In an interview with Gerald Posner, the Monitor asked the author of "Citizen Perot" how he came to write a book about the controversial businessman and amateur politician from Texas and how writing the book changed his view of Ross Perot. The following are excerpts from that interview:
Gerald Posner: Business biographies about how some executive managed to cut the bottom line don't interest me.... But Perot turned out to be much less a businessman than I thought. This was true to the point where the story about his life was not really a business story anymore - you have the MIAs, [the rescue of two Electronic Data Systems' employees in] Iran, the Texas education battle, the Vietnam memorial controversy. There were so many things he was involved in....
Was there anything you were surprised to find out about Perot that wouldn't have occurred to you before you wrote this book?
I was surprised that he was such an insider [with the Nixon administration]. I was also surprised to see he had a real vindictive streak that I didn't know he had before I studied him. If you cross him and he thinks he's right, he can be really mean.... Those are two traits he has, neither of which benefit him.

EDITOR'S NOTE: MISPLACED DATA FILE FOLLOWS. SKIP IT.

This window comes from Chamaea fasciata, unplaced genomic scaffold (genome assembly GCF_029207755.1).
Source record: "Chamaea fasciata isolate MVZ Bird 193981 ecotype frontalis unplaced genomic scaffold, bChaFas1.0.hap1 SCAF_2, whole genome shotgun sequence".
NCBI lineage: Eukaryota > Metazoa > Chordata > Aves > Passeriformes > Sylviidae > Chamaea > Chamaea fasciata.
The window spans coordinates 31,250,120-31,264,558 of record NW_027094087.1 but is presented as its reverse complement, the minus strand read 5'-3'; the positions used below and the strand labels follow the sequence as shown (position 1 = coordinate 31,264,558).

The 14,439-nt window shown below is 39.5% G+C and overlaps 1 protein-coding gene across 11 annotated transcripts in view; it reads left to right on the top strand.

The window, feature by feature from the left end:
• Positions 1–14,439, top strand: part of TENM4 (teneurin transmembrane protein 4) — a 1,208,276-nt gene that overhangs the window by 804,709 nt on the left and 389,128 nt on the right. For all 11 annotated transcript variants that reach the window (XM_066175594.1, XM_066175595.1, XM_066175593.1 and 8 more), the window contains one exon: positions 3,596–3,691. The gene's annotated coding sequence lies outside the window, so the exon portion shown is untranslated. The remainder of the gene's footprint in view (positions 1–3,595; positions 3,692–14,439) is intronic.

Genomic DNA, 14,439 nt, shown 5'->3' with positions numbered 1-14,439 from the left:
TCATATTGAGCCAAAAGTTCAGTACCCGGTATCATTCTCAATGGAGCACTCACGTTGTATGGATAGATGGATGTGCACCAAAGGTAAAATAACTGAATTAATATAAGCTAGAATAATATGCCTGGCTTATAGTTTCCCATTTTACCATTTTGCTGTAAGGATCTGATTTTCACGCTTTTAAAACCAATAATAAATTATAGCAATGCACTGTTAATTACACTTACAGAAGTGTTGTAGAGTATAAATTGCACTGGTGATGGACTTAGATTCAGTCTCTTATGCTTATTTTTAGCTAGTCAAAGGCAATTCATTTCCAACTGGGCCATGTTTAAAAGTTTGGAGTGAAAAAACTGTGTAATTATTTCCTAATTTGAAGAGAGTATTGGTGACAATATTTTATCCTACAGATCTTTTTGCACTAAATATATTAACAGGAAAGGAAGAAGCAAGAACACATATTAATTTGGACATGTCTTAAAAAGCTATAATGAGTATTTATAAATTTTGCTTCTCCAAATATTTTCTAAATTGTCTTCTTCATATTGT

In Oliver Stone's movie 'Nixon' there is a scene where Henry Kissinger says of the president: 'He had greatness within his grasp, but he had the defects of his qualities.' Does that describe Perot and his situation?
Absolutely. Perot is unique, and he has a footnote place in American history, but he really could have achieved something, something so much greater than that. But the unique characteristics that could have made him great are innately wrapped up with the things that ultimately kept him from achieving greatness.... The qualities that make Ross Perot who he is are only bad if they are not checked.... With anybody that is truly great, there is always somebody around them, whether it's a spouse or son or daughter, that can rein them in and say, 'Hey Ross, you're getting out of control here'.
But I think right now Perot is pretty much alone - there is nobody there to pull him in.